We combined experimental and comparative techniques to study the evolution of mating behaviors within in a clade of 15 water striders (Gerris spp.). Superfluous multiple mating is costly to females in this group, and consequently there is overt conflict between the sexes over mating. Two alternative hypotheses that could generate interspecific variation in mating behaviors are tested: interspecific variation in optimal female mating rate versus sexually antagonistic coevolution of persistence and resistance traits. These potentially coevolving traits include male grasping and female antigrasping structures that further the interests of one sex over the other during premating struggles. Both processes are known to play a role in observed behavioral variation within species. We used two large sets of experiments to quantify behavioral differences among species, as well as their response to an environmentally (sex-ratio) induced change in optimal female mating rate. Our analysis revealed a large degree of continuous interspecific variation in all 20 quantified behavioral variables. Nevertheless, species shared the same set of behaviors, and each responded in a qualitatively similar fashion to sex-ratio alterations. A remarkably large proportion of all interspecific variation in the magnitude of behaviors, including their response to sex ratio, could be captured by a single multivariate axis. These data suggest tight coevolution of behaviors within a shared mating system. The pattern of correlated evolution was best accounted for by antagonistic coevolution in the relative abilities of each sex to control the outcome of premating struggles. In species where males have a relative advantage, mating activity is high, and the opposite is found in species where females have gained a relative advantage. Our analyses also suggested that evolution has been unconstrained by history, with no consistent evolutionary tendency toward or away from male or female relative advantage.
Arnqvist, G. and Rowe, L. (2002) Correlated evolution of male and female morphologies in water striders. Evolution 56:936-947.
Sexually antagonistic coevolution may be an important force in the evolution of sexual dimorphism. We undertake a comparative study of correlated evolution of male and female morphologies in a clade of 15 water strider species in the genus Gerris (Heteroptera: Gerridae). Earlier studies have shown that superfluous matings impose costs on females, including increased energetic expenditure and predation risk, and females therefore resist males with premating struggles. Males of some species possess grasping structures and females of some species exhibit distinct antigrasping structures, which are used to further the interests of each sex during these premating struggles. We use this understanding, combined with coevolutionary theory, to derive a series of a priori predictions concerning both the types of traits in the two sexes that are expected to coevolve and the coevolutionary dynamics of these traits expected under sexually antagonistic coevolution. We then assess the actual pattern of correlated evolution in this clade with new morphometric methods combined with standard comparative techniques. The results were in agreement with the a priori predictions. The level of armament (different abdominal structures in the two sexes) was closely correlated between the sexes across species. Males are well adapted to grasping females in species in which females are well adapted to thwart harassing males and vice versa. Furthermore, our comparative analyses supports the prediction that correlated evolution of armament in the two sexes should be both rapid and bidirectional.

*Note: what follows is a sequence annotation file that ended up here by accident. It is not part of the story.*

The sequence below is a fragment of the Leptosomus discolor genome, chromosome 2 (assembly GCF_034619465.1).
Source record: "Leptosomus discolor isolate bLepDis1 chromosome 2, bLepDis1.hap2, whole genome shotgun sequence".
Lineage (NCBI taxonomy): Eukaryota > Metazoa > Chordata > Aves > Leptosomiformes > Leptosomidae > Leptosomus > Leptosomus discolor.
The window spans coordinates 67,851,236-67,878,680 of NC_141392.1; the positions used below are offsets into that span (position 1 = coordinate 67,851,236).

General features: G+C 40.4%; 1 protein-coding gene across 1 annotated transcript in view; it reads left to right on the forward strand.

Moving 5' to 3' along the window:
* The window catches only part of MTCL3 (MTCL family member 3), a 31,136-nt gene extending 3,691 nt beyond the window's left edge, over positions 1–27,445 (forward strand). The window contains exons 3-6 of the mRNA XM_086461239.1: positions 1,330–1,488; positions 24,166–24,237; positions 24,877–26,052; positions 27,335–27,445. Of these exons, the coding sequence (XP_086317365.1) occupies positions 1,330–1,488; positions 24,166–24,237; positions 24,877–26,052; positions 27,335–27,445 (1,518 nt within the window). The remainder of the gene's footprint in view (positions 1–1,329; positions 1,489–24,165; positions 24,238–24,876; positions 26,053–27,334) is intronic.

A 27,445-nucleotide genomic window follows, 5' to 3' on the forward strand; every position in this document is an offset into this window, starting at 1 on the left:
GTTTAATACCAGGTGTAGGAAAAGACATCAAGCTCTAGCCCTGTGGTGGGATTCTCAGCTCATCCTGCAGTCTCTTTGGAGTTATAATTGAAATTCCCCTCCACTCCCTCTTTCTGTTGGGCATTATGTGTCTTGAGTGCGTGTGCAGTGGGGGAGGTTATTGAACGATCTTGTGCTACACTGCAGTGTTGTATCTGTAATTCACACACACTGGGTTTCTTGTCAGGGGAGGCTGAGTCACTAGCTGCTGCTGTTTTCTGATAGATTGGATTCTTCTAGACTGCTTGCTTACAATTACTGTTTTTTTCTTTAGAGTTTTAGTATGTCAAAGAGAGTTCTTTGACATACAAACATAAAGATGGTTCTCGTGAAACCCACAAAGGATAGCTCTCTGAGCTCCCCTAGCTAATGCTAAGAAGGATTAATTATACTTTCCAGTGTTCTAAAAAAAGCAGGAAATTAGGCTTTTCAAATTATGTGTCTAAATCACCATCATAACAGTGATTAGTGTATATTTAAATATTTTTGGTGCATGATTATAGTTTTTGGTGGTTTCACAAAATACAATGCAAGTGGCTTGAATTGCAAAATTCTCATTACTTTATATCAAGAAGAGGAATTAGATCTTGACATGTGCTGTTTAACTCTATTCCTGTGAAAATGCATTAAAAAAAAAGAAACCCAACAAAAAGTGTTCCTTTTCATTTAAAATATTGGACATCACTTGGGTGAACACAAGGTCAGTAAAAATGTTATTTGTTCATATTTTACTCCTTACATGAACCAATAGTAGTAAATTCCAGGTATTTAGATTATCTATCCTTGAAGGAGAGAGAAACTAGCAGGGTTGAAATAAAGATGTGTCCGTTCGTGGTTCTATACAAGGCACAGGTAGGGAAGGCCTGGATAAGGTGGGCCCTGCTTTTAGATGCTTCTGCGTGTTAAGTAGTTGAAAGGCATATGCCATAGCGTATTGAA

Morrow, E.H., G. Arnqvist and T.E. Pitcher (2002) The evolution of infertility: does hatching rate in birds coevolve with female polyandry? Journal of Evolutionary Biology 15:702-709.
Natural levels of infertility in many taxa are often remarkably high, amounting to a considerable fitness cost which one expects to be minimized by natural selection. Several mechanisms have been proposed as potential causes of infertility, including inbreeding depression, genetic incompatibilities and selfish genetic elements. Infertility may also be an inherent result of conflict over fertilization between the sexes in polyandrous species, either because too many sperm enter the egg or because of over-efficient barriers to such polyspermic fertilizations. We generated phylogenetic independent contrasts to examine the variation in hatching success for a maximum of 58 species of birds in relation to two measures of female polyandry. Hatching success varied enormously across species (range: 61-100%), with a mean of 12% of eggs failing to hatch, but was not related to either the rate of extrapair paternity or to relative testes size. Thus, the causes of this significant fitness cost remains unclear and merits further examination by evolutionary biologists.